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Experts say a nasal spray would attack the novel coronavirus at the point it enters the body. Petri Oeschger/Getty Images
  • Researchers say a nasal spray vaccine against COVID-19 might be the most effective way to fight the novel coronavirus.
  • That’s because the virus usually enters the human body in the nasal passage, and a spray would attack the invader there.
  • Right now, 7 of the 100 COVID-19 vaccines in clinical trials are nasal sprays.

SARS-CoV-2 is a respiratory virus, which means its favorite place to enter the body is through the nose. That’s why testing for the novel coronavirus involves nasal swabs.

If that’s the case, though, why do we vaccinate people against COVID-19, the disease caused by an infection with the coronavirus, with a shot in the arm and not a nasal spray?

Indeed, nasal sprays can be used to vaccinate against COVID-19, and several such vaccines are now being developed.

“One of the big selling points would be that intranasal vaccines are needle-free, and there is a big population of people who are freaked out by getting a needle stick,” Dr. Troy Randall, an inflammation, immunology, and immunotherapeutics researcher at the University of Alabama at Birmingham, told Healthline.

“Given that [the novel coronavirus] is a respiratory virus, having an antibody response in the nose is probably a better model,” he added.

Randall co-authored an article that was published today in Science magazine with fellow researcher Frances Lund on the potential benefits of an intranasal COVID-19 vaccine.

Delivering vaccines via a nasal spray is not a new idea.

FluMist, a nasal influenza vaccine, has been on the market since 2003.

Of the approximately 100 COVID-19 vaccines currently undergoing clinical trials, however, only seven are nasal sprays. And all COVID-19 vaccines currently approved for use are delivered via intramuscular injection.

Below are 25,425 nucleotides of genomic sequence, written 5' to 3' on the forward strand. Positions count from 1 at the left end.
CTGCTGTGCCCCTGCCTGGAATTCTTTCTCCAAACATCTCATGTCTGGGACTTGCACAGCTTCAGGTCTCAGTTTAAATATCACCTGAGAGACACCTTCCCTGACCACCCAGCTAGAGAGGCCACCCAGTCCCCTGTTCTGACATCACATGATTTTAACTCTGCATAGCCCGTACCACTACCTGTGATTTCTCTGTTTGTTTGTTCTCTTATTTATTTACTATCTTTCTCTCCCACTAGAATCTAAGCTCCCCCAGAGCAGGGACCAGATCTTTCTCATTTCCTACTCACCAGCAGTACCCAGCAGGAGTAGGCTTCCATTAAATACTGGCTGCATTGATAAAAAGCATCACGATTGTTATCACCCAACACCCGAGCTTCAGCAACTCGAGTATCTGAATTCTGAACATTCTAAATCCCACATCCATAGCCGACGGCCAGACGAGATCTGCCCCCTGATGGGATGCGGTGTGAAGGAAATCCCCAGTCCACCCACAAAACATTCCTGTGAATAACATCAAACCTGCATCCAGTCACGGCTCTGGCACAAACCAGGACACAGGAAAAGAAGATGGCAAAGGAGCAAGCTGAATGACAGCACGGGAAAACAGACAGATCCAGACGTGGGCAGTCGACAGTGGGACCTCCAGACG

Immunology researchers have learned in recent decades that the immune response to infections occurs not just throughout the body but also locally, such as in the mucous membranes in the nose and throat.

“To get that specialized response, you need to put the vaccine at the infection site,” Randall said.

The idea is to defeat the coronavirus while it’s still in the nose before it has the chance to invade the body further.

“You prevent the virus from getting a foothold,” he said. “A nasal infection won’t kill you, but you want to prevent an inflammatory immune response in the lungs that could.”

Vaccine shots, whether they use the cutting edge mRNA technology or a form of neutralized coronavirus, provide an immune response throughout the body, Randall noted, but only a relatively weak response in the mucosal lining of the nose, where most SARS-CoV-2 infections first take root.

Conversely, intranasal vaccines are potent at the site of administration but perhaps less so systemically, he said.

“From a public health perspective, it might make sense for everyone gets the shot in the arm initially and that the booster shot be the internasal one” so that a strong immune response is generated both locally and systemically, Randall suggested.

A vaccine that activates the immunoglobulin A and resident memory B and T cells in the nasal passages and upper airways not only would provide a barrier to infection but also reduce transmission of the coronavirus by immunized people who have a mild case of COVID-19.

Randall said that making effective COVID-19 nasal vaccines is complicated.

The most effective COVID-19 vaccines now being administered are based on cutting edge mRNA technology and include only bits of surface protein from the target SARS-CoV-2 virus, not an intact live or dead virus itself.

FluMist, however, delivers a dose of live attenuated (or weakened) influenza virus. That’s because “for it to work, it has to infect cells,” said Randall.

The COVID-19 nasal vaccines now being developed mostly work the same way.

Using live attenuated virus is an older method of vaccination and carries some risk of causing infection and illness in some cases.

The effectiveness of such vaccines can also be limited if the recipient has previously had the flu, since previously acquired immunity can destroy the vaccine before it can be recognized as a new strain of the disease.

Randall said that a nasally delivered mRNA-based vaccine is possible, but it likely would require tweaks to the coronavirus spike protein nanoparticles currently used in injectable COVID-19 vaccines.

“It needs to be formulated so that nasal epithelial cells will take it up and cause an immune response,” he said.